About Jungian Analysis and Psychotherapy

"Knowing your own darkness is the best method for dealing with the darknesses of other people."

"The shoe that fits one person pinches another; there is no recipe for living that suits all cases."

These two quotes by C.G. Jung express something of what underpins my analytic work as I accompany you on your journey of self-discovery. You bring yourself as you are into the sessions. My task is to listen very carefully to what you say, to understand who you are and what you do. Some people find this type of witnessing and being accompanied extremely helpful in itself.

Such 'journeys' are often ventured into when reaching a point of crisis in life. You might be feeling low, 'not quite yourself' or tired of repeating the same unhelpful patterns; you might have suffered hurts and losses you find difficult to recover from. You might be trying to find a way forward out of confusion, estrangement or entrapment, or you may be longing to find who you really are. You might wish to better comprehend the way you relate to others and yourself.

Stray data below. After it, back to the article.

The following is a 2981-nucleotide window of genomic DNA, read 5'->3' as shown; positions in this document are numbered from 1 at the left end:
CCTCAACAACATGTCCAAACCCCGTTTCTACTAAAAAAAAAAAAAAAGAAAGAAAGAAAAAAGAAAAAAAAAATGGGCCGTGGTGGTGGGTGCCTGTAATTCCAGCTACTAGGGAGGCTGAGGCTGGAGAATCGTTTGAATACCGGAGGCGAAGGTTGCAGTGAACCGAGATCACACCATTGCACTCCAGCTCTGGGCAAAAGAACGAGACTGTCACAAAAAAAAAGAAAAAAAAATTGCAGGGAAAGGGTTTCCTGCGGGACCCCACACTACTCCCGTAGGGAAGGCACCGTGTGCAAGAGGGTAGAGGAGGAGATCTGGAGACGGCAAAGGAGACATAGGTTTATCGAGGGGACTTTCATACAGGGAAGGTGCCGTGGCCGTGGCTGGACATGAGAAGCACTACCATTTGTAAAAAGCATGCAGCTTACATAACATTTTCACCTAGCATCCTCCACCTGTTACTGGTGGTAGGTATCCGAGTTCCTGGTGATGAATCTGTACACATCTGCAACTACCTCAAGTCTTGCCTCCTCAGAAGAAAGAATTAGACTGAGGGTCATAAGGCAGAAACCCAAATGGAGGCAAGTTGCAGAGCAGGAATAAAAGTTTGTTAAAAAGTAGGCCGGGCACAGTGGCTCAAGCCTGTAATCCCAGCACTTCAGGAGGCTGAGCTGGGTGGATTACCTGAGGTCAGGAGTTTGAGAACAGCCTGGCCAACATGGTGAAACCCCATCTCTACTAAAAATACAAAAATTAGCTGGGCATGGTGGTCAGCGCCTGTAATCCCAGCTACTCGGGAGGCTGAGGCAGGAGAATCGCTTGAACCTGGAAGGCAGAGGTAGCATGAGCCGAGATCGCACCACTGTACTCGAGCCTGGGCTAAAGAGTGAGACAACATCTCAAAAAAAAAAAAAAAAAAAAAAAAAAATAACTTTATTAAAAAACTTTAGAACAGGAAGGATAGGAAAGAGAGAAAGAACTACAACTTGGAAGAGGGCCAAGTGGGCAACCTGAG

C.G. Jung investigated emotional responses to life situations, dreams and fantasies. This allowed him to shed light on aspects of himself which his mind would have preferred to ignore. This kind of ‘shadow-work’ is an essential part of Jungian analysis. It is helpful to gain an understanding of what unconsciously self-created boulders stand in your way as you connect with the world. Jungian analysis can be a difficult experience at times. However, a dialectic engagement with your disowned aspects generally results in a greater sense of wholeness and a capacity to live life more creatively. This approach awakens a desire to be increasingly responsible for who you are, and are not; it has little to do with the mundane meaning of self-centredness.

Explorations of this nature necessitate a safe, regular, undisturbed, confidential place in a supportive atmosphere outside of your usual social circles. As mentioned above, my role is to listen very carefully to your accounts of dreams, images, thoughts, associations, and to respond to them. This supports an evolving awareness of your processes and how you make sense of events and emotions as they occur, both in the room with me and in the external world.